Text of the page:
Stardust-NExT, Deep Impact, and the accelerating spin of 9P/Tempel 1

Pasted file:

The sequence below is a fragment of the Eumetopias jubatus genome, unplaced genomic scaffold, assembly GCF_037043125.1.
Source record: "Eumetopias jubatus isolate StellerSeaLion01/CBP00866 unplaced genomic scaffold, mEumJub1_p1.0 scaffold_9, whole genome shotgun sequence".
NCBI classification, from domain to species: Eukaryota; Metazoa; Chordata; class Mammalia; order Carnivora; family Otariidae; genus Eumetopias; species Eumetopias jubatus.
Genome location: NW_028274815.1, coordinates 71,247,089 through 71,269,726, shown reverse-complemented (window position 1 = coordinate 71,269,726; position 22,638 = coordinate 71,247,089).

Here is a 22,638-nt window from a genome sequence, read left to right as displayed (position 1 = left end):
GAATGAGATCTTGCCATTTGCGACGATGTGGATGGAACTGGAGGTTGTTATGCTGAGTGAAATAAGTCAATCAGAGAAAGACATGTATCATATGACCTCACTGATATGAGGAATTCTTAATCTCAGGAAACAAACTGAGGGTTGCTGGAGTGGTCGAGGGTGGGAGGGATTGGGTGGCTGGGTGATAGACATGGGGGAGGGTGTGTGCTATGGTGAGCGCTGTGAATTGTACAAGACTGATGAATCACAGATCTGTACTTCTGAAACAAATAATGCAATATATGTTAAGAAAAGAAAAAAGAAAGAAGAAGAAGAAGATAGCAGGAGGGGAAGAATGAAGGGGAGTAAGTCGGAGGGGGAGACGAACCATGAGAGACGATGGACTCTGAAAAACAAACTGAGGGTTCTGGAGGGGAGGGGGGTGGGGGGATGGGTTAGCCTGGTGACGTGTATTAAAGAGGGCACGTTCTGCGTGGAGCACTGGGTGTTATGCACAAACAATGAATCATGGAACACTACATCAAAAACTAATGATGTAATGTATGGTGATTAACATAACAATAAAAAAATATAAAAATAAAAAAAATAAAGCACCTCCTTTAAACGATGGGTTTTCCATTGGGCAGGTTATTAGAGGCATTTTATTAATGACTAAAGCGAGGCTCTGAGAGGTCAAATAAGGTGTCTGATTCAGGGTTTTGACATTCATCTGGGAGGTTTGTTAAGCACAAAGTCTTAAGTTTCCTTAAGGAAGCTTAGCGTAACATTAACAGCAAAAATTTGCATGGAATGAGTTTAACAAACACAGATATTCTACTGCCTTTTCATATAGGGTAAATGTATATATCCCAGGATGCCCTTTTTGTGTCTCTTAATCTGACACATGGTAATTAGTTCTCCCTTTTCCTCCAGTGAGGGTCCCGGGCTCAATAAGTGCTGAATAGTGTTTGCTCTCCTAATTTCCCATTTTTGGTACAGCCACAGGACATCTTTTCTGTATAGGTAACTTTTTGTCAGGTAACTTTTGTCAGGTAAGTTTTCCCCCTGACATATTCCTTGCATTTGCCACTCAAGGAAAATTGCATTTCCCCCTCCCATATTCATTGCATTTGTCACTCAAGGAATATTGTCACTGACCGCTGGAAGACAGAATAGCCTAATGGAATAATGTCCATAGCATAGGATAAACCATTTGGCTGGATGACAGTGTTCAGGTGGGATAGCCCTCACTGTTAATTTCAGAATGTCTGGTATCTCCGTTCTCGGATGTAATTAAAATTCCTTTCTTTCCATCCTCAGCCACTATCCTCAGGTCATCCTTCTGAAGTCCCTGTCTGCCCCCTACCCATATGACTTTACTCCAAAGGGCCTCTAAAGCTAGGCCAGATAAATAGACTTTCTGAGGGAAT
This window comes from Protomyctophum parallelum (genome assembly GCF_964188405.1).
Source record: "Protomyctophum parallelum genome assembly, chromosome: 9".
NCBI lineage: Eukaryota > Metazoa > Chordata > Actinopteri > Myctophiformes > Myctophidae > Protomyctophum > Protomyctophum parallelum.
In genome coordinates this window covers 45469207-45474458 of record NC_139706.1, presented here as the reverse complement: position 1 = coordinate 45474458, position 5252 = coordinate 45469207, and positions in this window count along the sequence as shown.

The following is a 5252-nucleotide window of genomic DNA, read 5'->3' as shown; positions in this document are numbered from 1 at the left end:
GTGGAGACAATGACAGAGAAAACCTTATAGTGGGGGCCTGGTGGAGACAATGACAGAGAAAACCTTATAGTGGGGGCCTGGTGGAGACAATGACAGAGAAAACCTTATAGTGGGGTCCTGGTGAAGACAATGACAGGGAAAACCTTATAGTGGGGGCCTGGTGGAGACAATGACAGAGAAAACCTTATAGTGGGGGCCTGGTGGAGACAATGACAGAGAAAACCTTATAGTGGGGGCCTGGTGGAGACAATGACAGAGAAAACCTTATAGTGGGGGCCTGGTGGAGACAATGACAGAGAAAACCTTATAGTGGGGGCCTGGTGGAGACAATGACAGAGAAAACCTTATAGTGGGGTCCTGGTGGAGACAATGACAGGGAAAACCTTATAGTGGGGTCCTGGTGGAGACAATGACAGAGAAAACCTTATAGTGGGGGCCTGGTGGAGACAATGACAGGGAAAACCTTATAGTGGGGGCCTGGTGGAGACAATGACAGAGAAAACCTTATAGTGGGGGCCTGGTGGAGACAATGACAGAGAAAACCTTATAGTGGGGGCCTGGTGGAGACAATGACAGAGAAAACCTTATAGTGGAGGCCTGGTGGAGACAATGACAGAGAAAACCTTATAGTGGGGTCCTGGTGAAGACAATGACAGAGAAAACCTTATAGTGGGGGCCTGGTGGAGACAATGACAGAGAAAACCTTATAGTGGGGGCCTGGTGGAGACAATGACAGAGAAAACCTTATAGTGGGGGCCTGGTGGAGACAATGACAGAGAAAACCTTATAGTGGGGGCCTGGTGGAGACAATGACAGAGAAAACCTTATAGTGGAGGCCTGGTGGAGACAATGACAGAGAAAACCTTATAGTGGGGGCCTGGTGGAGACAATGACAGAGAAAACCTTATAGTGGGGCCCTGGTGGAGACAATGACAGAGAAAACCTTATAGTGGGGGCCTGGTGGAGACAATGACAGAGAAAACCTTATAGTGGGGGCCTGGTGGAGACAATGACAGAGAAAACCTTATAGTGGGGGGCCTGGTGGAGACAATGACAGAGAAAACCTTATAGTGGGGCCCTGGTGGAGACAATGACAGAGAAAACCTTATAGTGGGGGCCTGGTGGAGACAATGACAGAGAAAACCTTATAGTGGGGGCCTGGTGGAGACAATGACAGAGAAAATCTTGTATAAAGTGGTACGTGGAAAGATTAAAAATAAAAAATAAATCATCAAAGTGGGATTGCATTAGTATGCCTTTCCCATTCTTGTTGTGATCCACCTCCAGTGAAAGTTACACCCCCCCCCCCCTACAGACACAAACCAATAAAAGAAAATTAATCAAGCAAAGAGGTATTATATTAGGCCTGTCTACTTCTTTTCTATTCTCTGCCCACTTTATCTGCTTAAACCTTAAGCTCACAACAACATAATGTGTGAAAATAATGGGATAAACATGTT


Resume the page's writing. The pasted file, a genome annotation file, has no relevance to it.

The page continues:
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The evolution of the spin rate of Comet 9P/Tempel 1 through two perihelion passages (in 2000 and 2005) is determined from 1922 Earth-based observations taken over a period of 13. year as part of a World-Wide observing campaign and from 2888 observations taken over a period of 50 days from the Deep Impact spacecraft. We determine the following sidereal spin rates (periods): 209.023 0.025/dy (41.335 0.005. h) prior to the 2000 perihelion passage, 210.448 0.016/dy (41.055 0.003. h) for the interval between the 2000 and 2005 perihelion passages, 211.856 0.030/dy (40.783 0.006. h) from Deep Impact photometry just prior to the 2005 perihelion passage, and 211.625 0.012/dy (40.827 0.002. h) in the interval 2006-2010 following the 2005 perihelion passage. The period decreased by 16.8 0.3. min during the 2000 passage and by 13.7 0.2. min during the 2005 passage suggesting a secular decrease in the net torque. The change in spin rate is asymmetric with respect to perihelion with the maximum net torque being applied on approach to perihelion. The Deep Impact data alone show that the spin rate was increasing at a rate of 0.024 0.003/dy/dy at JD2453530.60510 (i.e., 25.134 dy before impact), which provides independent confirmation of the change seen in the Earth-based observations.The rotational phase of the nucleus at times before and after each perihelion and at the Deep Impact encounter is estimated based on the Thomas et al. (Thomas et al. . Icarus 187, 4-15) pole and longitude system. The possibility of a 180 error in the rotational phase is assessed and found to be significant. Analytical and physical modeling of the behavior of the spin rate through of each perihelion is presented and used as a basis to predict the rotational state of the nucleus at the time of the nominal (i.e., prior to February 2010) Stardust-NExT encounter on 2011 February 14 at 20:42.We find that a net torque in the range of 0.3-2.5107kgm2s-2 acts on the nucleus during perihelion passage. The spin rate initially slows down on approach to perihelion and then passes through a minimum. It then accelerates rapidly as it passes through perihelion eventually reaching a maximum post-perihelion. It then decreases to a stable value as the nucleus moves away from the Sun. We find that the pole direction is unlikely to precess by more than ~1 per perihelion passage. The trend of the period with time and the fact that the modeled peak torque occurs before perihelion are in agreement with published accounts of trends in water production rate and suggests that widespread H2O out-gassing from the surface is largely responsible for the observed spin-up. 2011 Elsevier Inc.